What Is OSHA And Why Is It Important To Your Business?

Compliance with OSHA standards can often be a burdensome afterthought to the daily grind of running your business.

Truthfully, there is no reason for you to be an OSHA expert (let Rogue Risk handle that for you). With that said, a clear understanding of what OSHA is and its importance to your business can:

  1. Reduce your total cost of risk.
  2. Create higher employee utilization.
  3. Improve company culture and performance.

The sole mission of OSHA is,

“to assure safe and healthful working conditions for working men and women by setting and enforcing standards and by providing training, outreach, education and assistance.”

In its simplest form, OSHA is a set of safety standards.

Congress created the Occupational Safety and Health Administration (OSHA) in 1970 with the passing of the Occupational Safety and Health Act putting in place a set of federal standards managed through the United States Department of Labor.

The aim of OSHA is to prevent workplace injuries or deaths before they occur by educating employers about potential hazards in the workplace.

OSHA also monitors and inspects work environments to hold employers accountable for creating safe and healthy workplaces. If employers who are under the jurisdiction of OSHA are non-compliant according to OSHA standards, the company may fine an employer for violating workers’ rights.

In short, OSHA is an important aspect of running a business with employees.

Why are job safety and health important?

In 2013, 4,585 employees died from occupational incidents, and there were a staggering 3.0 million total recordable cases of workplace injury and illness.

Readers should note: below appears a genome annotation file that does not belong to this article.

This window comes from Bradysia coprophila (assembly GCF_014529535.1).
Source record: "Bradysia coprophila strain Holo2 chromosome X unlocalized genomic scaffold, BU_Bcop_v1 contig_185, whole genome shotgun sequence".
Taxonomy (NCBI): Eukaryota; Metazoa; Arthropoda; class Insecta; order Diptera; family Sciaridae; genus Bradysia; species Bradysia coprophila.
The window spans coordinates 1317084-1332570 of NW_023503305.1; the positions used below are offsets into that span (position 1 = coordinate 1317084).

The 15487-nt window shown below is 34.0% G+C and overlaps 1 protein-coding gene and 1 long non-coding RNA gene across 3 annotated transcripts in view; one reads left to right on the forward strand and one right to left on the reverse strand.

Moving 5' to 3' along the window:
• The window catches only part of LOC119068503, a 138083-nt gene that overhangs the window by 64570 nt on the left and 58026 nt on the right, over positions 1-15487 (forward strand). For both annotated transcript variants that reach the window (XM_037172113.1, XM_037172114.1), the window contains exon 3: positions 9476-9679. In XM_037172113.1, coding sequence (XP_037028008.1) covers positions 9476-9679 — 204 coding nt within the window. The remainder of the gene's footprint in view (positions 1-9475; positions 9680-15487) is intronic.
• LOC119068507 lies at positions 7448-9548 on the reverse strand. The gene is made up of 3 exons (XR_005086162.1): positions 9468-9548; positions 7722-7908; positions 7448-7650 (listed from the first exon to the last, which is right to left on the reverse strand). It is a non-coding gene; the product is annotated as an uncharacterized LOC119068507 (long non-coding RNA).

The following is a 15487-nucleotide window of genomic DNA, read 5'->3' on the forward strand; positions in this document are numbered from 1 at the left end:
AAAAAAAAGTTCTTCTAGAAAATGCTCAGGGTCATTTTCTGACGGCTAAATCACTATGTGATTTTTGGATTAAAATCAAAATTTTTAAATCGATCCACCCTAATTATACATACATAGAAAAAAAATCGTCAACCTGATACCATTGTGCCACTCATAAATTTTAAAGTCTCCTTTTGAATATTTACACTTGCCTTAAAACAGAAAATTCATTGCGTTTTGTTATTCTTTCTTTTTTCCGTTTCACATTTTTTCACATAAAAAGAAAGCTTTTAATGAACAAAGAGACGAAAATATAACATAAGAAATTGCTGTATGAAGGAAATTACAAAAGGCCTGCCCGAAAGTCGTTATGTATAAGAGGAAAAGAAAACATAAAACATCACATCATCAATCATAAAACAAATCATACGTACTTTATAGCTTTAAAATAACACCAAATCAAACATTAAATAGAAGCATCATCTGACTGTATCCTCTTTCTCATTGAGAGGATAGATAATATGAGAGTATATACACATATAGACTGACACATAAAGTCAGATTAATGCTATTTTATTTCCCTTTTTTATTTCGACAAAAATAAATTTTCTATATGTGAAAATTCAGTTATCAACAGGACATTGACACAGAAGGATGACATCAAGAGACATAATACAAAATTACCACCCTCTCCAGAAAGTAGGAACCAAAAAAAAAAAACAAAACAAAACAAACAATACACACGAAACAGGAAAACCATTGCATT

On average, each of these 3.0 million cases required eight days away from work, which means U.S. employers as a whole paid for millions of days of lost work time.

Experts estimate that workplace injuries and illnesses cost U.S. businesses more than $125 billion annually.

Effective job safety and health programs not only help reduce worker injuries and illnesses, but also save employers money in the long run.

How does OSHA contribute to job safety and health?

The primary goal of OSHA is to carry out the Occupational Safety and Health Act (OSH Act), which Congress originally passed in 1970.

The OSH Act has undergone several amendments and revisions since its inception, but it is still in place,

“to assure so far as possible every working man and woman in the Nation safe and healthful working conditions and to preserve our human resources.”

OSHA contributes to job safety and health by enacting regulations that forward this ideal. Title 29 of the Code of Federal Regulations (CFR), Parts 1902-1990, houses all the OSHA standards, though OSHA also allows states to enact occupational safety and health laws of their own under federally-approved plans.

State-run programs are at least as strict, and sometimes more so than federal standards.

This ensures a minimum standard of job safety and health that all employers must follow to protect employees. 

Are all employees covered by OSHA?